Tuesday, September 30, 2014

News and Events

An Environmental Knight Visits UMD this Fall

Sir Robert Watson, renowned British atmospheric scientist, will be visiting campus this October, thanks to the Council on the Environment and the Department of Atmospheric and Oceanic Sciences. Well known for chairing the Intergovernmental Panel on Climate Change in the late 1990s and early 2000s and specifically for his stance against fossil fuels, Watson is expected to talk about his overall view of climate change across multiple disciplines. “The most important thing about......

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DataBay Challenge: Using Data to Save the Chesapeake Bay

While some headed to the beach during the first weekend of August, eighty policy makers, scientists, activists and students put their heads together for the first DataBay Challenge at the Smithsonian Environmental Research Center in Edgewater, Maryland. Hosted by the University of Maryland’s Future of Information Alliance (FIA), the Chesapeake Bay-focused programming competition sought out new ideas to creatively use data gathered about the Bay to inform the local community and......

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UMD's New PALS Program to Launch 28 Courses for Inaugural Year

COLLEGE PARK, Md. – In a bold, campus-wide community engagement initiative, the University of Maryland's new;(PALS) will debut 28 courses geared toward galvanizing sustainable growth in Frederick, Maryland for the 2014-15 academic year. The course list is twice the number originally imagined for PALS' inaugural year. It draws courses from seven different schools and several specialized university programs, spanning a variety of disciplines across campus. In all, about 50,000......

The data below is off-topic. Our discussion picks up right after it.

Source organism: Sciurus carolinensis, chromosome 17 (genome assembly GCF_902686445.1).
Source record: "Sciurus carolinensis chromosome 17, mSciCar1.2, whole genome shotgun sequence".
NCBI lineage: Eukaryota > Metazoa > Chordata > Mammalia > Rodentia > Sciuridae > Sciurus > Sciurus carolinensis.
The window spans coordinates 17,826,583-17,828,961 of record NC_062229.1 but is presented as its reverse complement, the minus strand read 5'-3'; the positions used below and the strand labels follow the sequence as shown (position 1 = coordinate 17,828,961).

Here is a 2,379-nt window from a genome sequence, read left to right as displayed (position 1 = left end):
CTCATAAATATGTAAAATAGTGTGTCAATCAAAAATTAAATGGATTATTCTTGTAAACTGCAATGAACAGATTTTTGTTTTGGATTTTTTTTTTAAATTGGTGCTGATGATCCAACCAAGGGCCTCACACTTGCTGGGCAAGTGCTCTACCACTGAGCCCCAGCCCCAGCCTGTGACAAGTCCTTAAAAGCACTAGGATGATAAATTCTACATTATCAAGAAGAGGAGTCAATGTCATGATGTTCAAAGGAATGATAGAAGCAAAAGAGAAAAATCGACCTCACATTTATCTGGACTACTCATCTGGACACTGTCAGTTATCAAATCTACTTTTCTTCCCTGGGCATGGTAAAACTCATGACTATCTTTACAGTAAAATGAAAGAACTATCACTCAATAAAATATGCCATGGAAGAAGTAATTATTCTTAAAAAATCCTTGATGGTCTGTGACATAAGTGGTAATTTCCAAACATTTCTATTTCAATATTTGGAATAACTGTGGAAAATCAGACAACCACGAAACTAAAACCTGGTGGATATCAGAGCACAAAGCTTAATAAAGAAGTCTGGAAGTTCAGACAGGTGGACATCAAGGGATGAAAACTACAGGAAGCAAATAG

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UMD Public Health Study to Inform MD Decision on “Fracking”

College Park, Md. – The Maryland Department of Environment and Department of Health and Mental Hygiene released on August 18, 2014, a report by the University of Maryland School of Public Health, which assesses the potential public health effects of allowing unconventional natural gas development and production (UNGDP), commonly known as “fracking” (a name derived from one part of the process), in western Maryland’s Marcellus Shale region. The School of Public......

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Mississippi River Delta Project: Finding Ways to Maximize Land and Water

When it comes to policy questions regarding land use, sometimes a little science is required to evaluate the effects on the land and the costs for developers. For Dr. Melissa Kenney and her colleagues, their research on the Mississippi River Delta will help influence future state-planned land development in the region through its examination of options that are cost-effective and environmentally conscious. “The Mississippi River Delta is a really critical ecosystem and social......

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SESYNC, USDA Partner to Catalyze Data-Driven Research on Food Systems Resilience to Climate Change